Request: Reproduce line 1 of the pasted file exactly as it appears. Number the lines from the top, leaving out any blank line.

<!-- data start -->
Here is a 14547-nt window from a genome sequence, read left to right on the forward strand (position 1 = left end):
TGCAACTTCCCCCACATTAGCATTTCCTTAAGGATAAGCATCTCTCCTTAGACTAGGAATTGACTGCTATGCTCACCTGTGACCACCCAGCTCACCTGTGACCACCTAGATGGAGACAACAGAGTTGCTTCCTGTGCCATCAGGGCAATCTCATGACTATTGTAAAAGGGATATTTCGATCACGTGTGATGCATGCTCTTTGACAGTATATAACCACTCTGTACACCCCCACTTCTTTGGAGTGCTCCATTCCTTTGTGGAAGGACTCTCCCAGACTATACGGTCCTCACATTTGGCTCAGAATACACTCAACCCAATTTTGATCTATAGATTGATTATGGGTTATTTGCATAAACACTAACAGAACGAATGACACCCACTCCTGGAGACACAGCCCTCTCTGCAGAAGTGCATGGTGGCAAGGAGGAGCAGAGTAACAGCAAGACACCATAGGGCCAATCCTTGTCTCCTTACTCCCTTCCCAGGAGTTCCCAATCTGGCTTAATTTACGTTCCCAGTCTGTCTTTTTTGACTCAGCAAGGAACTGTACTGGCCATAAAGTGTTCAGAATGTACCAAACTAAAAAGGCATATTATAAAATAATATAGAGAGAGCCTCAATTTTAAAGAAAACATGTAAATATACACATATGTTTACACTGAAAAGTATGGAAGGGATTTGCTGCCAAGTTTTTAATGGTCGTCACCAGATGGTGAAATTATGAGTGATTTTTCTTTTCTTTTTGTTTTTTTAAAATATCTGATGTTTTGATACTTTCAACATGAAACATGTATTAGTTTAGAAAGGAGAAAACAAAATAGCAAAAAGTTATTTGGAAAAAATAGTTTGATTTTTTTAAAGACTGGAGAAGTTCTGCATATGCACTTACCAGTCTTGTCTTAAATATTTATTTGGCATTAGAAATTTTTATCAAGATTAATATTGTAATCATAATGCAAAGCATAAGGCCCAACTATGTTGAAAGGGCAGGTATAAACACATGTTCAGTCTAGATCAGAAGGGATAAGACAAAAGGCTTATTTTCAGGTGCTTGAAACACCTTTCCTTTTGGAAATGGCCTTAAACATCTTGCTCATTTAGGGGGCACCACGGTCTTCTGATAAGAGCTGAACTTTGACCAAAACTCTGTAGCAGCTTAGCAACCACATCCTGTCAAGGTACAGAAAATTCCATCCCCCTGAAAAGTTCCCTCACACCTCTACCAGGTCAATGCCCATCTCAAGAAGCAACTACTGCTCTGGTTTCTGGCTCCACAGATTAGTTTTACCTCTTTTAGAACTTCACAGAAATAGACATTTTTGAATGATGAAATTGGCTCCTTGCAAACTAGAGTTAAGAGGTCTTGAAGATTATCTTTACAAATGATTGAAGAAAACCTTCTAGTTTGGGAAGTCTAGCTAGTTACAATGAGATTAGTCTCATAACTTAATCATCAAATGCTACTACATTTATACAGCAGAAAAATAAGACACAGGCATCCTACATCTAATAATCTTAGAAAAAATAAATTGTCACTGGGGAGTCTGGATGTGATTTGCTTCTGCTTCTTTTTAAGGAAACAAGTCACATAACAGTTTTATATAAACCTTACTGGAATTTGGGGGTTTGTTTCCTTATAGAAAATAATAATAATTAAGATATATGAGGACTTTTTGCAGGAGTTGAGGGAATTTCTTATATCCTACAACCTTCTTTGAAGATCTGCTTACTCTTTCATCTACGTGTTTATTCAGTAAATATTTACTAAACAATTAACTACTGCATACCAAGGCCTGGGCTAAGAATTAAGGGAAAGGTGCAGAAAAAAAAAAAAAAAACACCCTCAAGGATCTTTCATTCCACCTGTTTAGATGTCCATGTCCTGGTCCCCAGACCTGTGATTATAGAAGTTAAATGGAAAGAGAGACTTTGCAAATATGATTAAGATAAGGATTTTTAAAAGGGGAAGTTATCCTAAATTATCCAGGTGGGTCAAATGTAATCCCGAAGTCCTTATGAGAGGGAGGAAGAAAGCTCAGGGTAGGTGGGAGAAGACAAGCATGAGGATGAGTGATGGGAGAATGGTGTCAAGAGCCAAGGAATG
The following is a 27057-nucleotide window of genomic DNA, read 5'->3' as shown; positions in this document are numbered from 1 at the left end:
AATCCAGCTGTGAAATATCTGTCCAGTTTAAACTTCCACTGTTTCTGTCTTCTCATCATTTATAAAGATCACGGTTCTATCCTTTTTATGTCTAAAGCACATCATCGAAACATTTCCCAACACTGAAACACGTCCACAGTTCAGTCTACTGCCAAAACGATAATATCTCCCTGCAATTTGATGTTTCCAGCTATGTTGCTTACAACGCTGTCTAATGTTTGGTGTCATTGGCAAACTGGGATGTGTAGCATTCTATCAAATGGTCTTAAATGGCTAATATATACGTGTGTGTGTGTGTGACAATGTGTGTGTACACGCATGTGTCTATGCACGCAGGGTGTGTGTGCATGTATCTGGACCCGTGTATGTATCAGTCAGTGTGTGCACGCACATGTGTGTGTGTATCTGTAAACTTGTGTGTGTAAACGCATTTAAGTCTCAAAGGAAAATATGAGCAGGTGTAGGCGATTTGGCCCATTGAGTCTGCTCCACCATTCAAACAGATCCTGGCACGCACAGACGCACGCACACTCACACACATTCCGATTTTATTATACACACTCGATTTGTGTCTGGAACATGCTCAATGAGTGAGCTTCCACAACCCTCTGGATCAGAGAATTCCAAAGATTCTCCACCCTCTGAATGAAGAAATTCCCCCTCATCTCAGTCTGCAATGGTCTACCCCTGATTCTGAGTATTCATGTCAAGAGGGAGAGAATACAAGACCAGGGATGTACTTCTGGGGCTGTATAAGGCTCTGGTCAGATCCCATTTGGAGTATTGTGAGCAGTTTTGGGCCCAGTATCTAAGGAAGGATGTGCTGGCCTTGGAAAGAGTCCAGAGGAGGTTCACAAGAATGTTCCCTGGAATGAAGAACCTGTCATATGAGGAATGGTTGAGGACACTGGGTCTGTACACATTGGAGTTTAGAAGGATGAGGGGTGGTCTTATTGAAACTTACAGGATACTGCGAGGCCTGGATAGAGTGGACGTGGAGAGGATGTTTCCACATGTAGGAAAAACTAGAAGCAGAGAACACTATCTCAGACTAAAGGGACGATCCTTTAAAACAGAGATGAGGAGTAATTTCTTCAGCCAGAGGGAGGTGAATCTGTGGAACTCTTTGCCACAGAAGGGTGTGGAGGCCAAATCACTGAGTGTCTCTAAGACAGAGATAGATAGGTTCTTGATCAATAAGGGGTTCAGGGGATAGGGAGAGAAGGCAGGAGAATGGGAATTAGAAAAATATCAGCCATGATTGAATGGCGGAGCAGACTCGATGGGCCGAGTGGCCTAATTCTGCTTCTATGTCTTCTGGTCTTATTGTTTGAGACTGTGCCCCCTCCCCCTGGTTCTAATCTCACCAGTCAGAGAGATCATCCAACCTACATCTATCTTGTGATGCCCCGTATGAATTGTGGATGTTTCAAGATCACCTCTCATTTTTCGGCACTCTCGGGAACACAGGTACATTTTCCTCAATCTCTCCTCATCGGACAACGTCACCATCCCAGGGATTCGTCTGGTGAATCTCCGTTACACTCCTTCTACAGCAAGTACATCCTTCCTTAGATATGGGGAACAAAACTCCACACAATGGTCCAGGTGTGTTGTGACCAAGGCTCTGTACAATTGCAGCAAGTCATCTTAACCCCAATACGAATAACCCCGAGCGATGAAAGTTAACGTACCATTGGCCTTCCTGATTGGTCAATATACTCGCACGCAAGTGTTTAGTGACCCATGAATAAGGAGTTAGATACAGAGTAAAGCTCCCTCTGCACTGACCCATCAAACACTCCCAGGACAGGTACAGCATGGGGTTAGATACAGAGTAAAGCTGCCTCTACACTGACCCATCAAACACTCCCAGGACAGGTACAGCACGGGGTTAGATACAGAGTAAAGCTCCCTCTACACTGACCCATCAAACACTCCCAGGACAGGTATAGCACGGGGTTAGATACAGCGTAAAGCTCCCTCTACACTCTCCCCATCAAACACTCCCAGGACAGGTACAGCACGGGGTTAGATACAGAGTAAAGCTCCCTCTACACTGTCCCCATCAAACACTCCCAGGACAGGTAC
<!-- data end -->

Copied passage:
Here is a 14547-nt window from a genome sequence, read left to right on the forward strand (position 1 = left end):